the energy that is normally needed to fight it. To avoid the risk of
excessive mercury, eat small fish, such as sardines, anchovies or
trout. Large, predatory fish, such as tuna and sea bass, tend to have
the most mercury.
Avoid refined carbs.
White bread, sweets and other refined carbohydrates are rapidly
converted to blood sugar. This causes an energy surge that is followed
by a longer-lasting energy decline. Spikes in blood sugar also cause
glycation, a process that prevents cells from working efficiently.
preferable is: Whole grains, lentils, beans and other foods high in
complex carbohydrates. These are digested more slowly and provide the
materials for longer-lasting energy.
Drink water -
at least six glasses a day. Many people are dehydrated. Water supports
the body's ability to eliminate free radicals (cell-damaging molecules)
and other toxins that impair energy production.
The Juice Cleanse
fasts allow the digestive tract to rest while promoting detoxification,
reducing inflammation and dramatically increasing energy. One study
even found that people who fasted once a month were 39% more likely to
have healthy hearts than nonfasters.
a month, consume nothing but juice for an entire day. Use a juicer to
combine a variety of organic vegetables, such as spinach, carrots and
broccoli. Add a small amount of apples, cherries or other fruits as a
normal to feel a little worse during the day of the fast. That's when
the body is shedding the most toxins. Most people feel much more
energized and clear-headed on the day after the fast.
Be careful if you have a severe chronic disease, diabetes or are pregnant. Consult your physician before fasting.
Supplements Can Help
Woodson C. Merrell, MD., recommend
supplements to patients who don't notice significant energy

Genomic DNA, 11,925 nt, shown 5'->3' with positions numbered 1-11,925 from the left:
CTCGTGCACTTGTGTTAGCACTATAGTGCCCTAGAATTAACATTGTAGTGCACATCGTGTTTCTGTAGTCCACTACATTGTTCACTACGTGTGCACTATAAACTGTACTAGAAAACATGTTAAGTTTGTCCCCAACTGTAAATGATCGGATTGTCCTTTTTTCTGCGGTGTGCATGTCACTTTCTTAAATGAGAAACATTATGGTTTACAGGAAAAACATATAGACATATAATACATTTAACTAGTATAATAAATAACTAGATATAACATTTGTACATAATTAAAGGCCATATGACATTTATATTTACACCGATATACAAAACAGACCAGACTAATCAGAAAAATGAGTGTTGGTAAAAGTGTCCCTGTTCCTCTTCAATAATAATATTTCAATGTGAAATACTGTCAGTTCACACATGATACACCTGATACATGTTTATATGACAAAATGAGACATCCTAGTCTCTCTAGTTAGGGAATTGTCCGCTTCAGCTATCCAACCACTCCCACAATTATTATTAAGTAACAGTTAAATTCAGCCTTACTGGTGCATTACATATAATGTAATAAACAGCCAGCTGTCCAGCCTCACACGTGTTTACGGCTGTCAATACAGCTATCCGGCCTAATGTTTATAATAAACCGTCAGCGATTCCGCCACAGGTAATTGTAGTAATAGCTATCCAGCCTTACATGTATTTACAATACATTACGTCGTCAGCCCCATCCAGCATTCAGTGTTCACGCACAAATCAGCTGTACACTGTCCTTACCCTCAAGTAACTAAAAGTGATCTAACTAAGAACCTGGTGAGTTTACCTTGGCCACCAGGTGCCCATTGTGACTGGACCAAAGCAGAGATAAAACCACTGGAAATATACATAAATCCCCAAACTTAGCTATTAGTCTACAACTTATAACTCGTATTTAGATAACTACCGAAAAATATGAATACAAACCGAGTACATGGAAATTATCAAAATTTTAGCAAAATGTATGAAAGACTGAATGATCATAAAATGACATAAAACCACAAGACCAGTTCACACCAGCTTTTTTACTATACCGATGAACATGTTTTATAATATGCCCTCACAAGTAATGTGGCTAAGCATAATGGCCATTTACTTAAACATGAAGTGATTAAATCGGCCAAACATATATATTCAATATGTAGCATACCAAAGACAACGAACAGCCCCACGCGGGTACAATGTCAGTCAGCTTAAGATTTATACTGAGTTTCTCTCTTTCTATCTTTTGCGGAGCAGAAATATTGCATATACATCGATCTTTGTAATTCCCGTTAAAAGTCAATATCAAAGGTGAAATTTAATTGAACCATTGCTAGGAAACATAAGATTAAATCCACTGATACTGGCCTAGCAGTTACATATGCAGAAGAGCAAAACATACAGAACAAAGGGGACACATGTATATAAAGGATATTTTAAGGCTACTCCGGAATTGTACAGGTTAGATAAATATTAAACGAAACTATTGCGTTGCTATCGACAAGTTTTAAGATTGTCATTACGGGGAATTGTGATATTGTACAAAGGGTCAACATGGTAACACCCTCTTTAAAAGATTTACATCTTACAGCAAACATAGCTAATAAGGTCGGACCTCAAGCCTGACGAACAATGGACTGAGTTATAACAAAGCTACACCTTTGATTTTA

improvements within a few weeks of eating a healthier diet or making
other lifestyle changes.
that include acidophilus and bifidophilus. People who take probiotic
supplements have improvements in immunity and digestive function.
Standard dose: One to two daily supplements containing at least 10
billion organisms per dose.
Multinutrient that includes at least 400 international units (IU) of vitamin D.
People who have been diagnosed with low vitamin D need 1,000 IU to
2,000 IU daily. Vitamin D is very important for immune strength and
cardiovascular health -- and is crucial for maintaining healthy
circulation and energy.
Did You Know???
Cold weather raises blood pressure.
Archives of Internal Medicine reports on a study of 8,801
people, age 65 and older, by researchers in 3 metropolitan areas in
and diastolic numbers rise about five millimeters for every 25-degree
drop in temperature. Cold temperatures have the greatest effect on
people age 80 and older.
Broccoli sprouts may help fight allergies.
Marc A. Reidl, MD., a researcher at UCLA's Department of Medicine -- Clinical Immunology and Allergy and co-author of a study published in Clinical Immunology,
reports that people who ate seven ounces of broccoli sprouts daily for
three days had up to a 200% increase in the production of antioxidant
enzymes in the nasal passages. The antioxidants help fight the
inflammation that contributes to allergy symptoms. Broccoli sprouts are
very high in sulforaphane, which starts a process that leads to the
Americans consume more than 22 teaspoons of sugar a day.
Rachel Johnson, PhD., RD., Associate Provost and Professor of Nutrition, University of Vermont Berlington,
reports that soft drinks make up one-third of the added sugar. One
12-ounce can of regular cola has about eight teaspoons of sugar.
Sweetened dairy products, fruit drinks, alcoholic beverages and and
candy account for 16%. Cakes, cookies and pies acocunt for 13%.
new American Heart Association guidelines states: Men should have no
more than 150 calories of added sugar per day -- about nine teaspoons. Women should have no more than 100 calories -- about six teaspoons.
Dr. Rachel Johnson is also a lead author of the American Heart Association Scientific Statement on Dietry Sugars and Cardiovascular Health, published in Circulation.